In 2017, more tourists visited Israel than ever before—about 3.6 million! As of June 2018, that record was on schedule to be broken, with already 2.2 million visitors exploring its holy sites, wandering its sandy beaches and discovering its complex culture. It’s easy to see why Israel made Virtuoso’s Top Ten and Hot Ten lists for fall and holiday travel among Americans—and why it’s the host of 2019’s

Destination Expo.

This Middle Eastern country is as rich in history as it is abundant in exhilarating experiences. Though one of the few countries you can see in a day, a 10-day stay is recommended to see all Israel has to offer. Chad Martin, Israel Ministry of Tourism Director for the Northeast Region, said it best: “Israel has everything that other destinations have, but more.” Just what kind of more are we talking about? Here’s a peek.


A common saying is “Haifa works, Jerusalem prays, Tel Aviv plays.”That’s how distinct each stop on a tour of Israel can be. Though a pilgrimage of Jerusalem might top the list of reasons to visit Israel, a romp in Tel Aviv should also be on the agenda. Famed for its 24-hour lifestyle and nightlife

scene, chic boutique hotels, and world-class shopping and dining, Tel Aviv has emerged as one incredibly cool city. Haifa, in contrast, is known for its stunning scenery and mountainous setting, with Baha’i Gardens and the German Colony among the most visited attractions. Then, there’s Jerusalem …


There is religious magnitude found in every corner of Israel, yet 3,000 year old capital city Jerusalem

is undoubtedly the epicenter. The three main monotheistic religions – Judaism, Islam, Christianity—recognize it as a holy. Old City, surrounded by an ancient wall, contains among many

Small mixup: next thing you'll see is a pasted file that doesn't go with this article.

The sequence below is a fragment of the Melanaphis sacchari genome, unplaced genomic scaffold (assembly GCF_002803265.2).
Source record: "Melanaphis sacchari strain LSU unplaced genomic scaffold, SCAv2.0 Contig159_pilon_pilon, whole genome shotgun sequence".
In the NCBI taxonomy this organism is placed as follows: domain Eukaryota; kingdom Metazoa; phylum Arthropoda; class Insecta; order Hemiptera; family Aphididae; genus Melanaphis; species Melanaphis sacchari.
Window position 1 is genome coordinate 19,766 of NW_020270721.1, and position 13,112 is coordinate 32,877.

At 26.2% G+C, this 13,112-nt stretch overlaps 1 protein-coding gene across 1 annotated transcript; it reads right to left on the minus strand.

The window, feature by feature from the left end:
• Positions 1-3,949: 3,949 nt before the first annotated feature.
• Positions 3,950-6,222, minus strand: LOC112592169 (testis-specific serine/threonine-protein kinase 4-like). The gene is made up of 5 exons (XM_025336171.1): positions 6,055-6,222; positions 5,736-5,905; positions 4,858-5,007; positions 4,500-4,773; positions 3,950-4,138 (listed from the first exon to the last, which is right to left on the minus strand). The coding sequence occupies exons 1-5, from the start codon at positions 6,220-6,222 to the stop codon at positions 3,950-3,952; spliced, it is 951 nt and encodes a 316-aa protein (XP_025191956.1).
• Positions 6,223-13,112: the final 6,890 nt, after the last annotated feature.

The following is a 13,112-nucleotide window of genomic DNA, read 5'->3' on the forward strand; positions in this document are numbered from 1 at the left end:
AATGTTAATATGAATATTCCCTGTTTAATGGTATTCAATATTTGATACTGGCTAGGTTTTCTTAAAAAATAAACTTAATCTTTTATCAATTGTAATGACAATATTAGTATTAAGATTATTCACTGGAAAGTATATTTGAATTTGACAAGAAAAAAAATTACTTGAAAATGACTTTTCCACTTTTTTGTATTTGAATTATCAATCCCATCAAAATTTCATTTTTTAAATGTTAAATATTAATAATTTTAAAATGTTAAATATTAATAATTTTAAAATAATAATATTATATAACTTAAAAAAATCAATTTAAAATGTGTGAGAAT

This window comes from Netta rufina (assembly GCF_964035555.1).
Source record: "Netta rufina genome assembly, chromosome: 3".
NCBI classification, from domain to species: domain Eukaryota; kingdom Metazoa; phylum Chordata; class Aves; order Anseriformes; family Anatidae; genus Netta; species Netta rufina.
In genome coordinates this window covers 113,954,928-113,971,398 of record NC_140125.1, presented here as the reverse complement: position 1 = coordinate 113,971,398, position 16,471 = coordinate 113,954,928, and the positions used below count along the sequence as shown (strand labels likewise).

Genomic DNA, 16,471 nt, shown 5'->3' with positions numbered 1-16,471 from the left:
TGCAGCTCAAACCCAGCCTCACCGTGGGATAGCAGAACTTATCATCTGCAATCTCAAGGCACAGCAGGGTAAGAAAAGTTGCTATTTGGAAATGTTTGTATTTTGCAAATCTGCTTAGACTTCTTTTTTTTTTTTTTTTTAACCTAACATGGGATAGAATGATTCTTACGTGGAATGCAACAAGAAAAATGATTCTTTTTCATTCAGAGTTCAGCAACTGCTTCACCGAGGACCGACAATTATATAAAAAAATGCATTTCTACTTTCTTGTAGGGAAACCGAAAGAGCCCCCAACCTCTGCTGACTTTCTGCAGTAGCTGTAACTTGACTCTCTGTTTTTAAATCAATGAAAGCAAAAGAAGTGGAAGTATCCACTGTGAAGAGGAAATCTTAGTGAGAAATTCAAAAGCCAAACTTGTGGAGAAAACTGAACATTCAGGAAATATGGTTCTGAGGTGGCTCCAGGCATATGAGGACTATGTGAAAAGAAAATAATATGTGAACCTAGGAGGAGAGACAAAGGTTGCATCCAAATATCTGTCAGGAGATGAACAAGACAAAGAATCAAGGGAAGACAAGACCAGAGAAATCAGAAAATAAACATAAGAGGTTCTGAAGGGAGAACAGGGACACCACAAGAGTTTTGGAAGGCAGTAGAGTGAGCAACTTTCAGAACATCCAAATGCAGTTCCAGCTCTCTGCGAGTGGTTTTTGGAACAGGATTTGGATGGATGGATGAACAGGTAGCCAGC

sacred sites the Temple Mount, Church of the Holy Sepulchre, the Western Wall (or Wailing Wall), Al-Aqsa Mosque and the Dome of the Rock shrine. Nazareth, to the north, draws religious seekers with its underground Synagogue Church, domed Basilica of the Annunciation, St.Joseph’s Church and open-air Nazareth Village.


With its entire western coast bordering the Mediterranean Sea and access to the Sea of Galilee, the Dead Sea and the Red Sea, Israel is renowned for sparkling waters, vibrant sunsets and sandy beaches. The Dead Sea—about 422 meters below sea level—is the lowest point on earth and one of

the most popular tourist destinations. Its high salt concentration provides a relaxing float; therapeutic minerals make for a reviving mud bath. Along the Mediterranean, from Old City in the north to Tel Aviv to Eilat at Israel’s southernmost point, are ancient ruins to be found, waters to dive, rays to soak

up and dolphins to be spotted.


Way beyond standards like hummus, falafel, and baba ganoush, Israel has culinary creations from around the world to sample and savor. Taking influences from its Middle Eastern

and Mediterranean neighbors as well as North Africa and—of course—old- World Jewish fare, the cuisine of this relatively young nation has deep roots. Serious foodies will want to plan their trip around the OpenRestaurants™ Festival, occurring yearly in November.


Israel has the highest number of museums per capita in the world, with 200-plus. Israel Museum, the largest cultural institution in Israel, offers collections ranging from archeology to fine art and comprehensive educational programming. Other must-see museums include Jerusalem’s Yad Vashem-a Holocaust memorial museum, Tel Aviv Museum of Art, Farkash Gallery (also

in Tel Aviv) and Haifa’s Israel National Museum of Science.


Through Israel’s extraordinary geographic diversity, you could experience snow-capped mountains, dry desert wadis, lush greenery and humid beachfronts—all in one day. That means something for everyone, from skiing to rappelling; hiking to camel riding; swimming to sunning. Multigenerational, family-friendly, LGBTQ-welcoming, religiously symbolic and culturally diverse, Israel

has it all—and more. Take these parting words from Chad Martin: “Despite its significant past, Israel

also has a modern story to tell. “It’s not just what happened here, but what is happening and what could be.”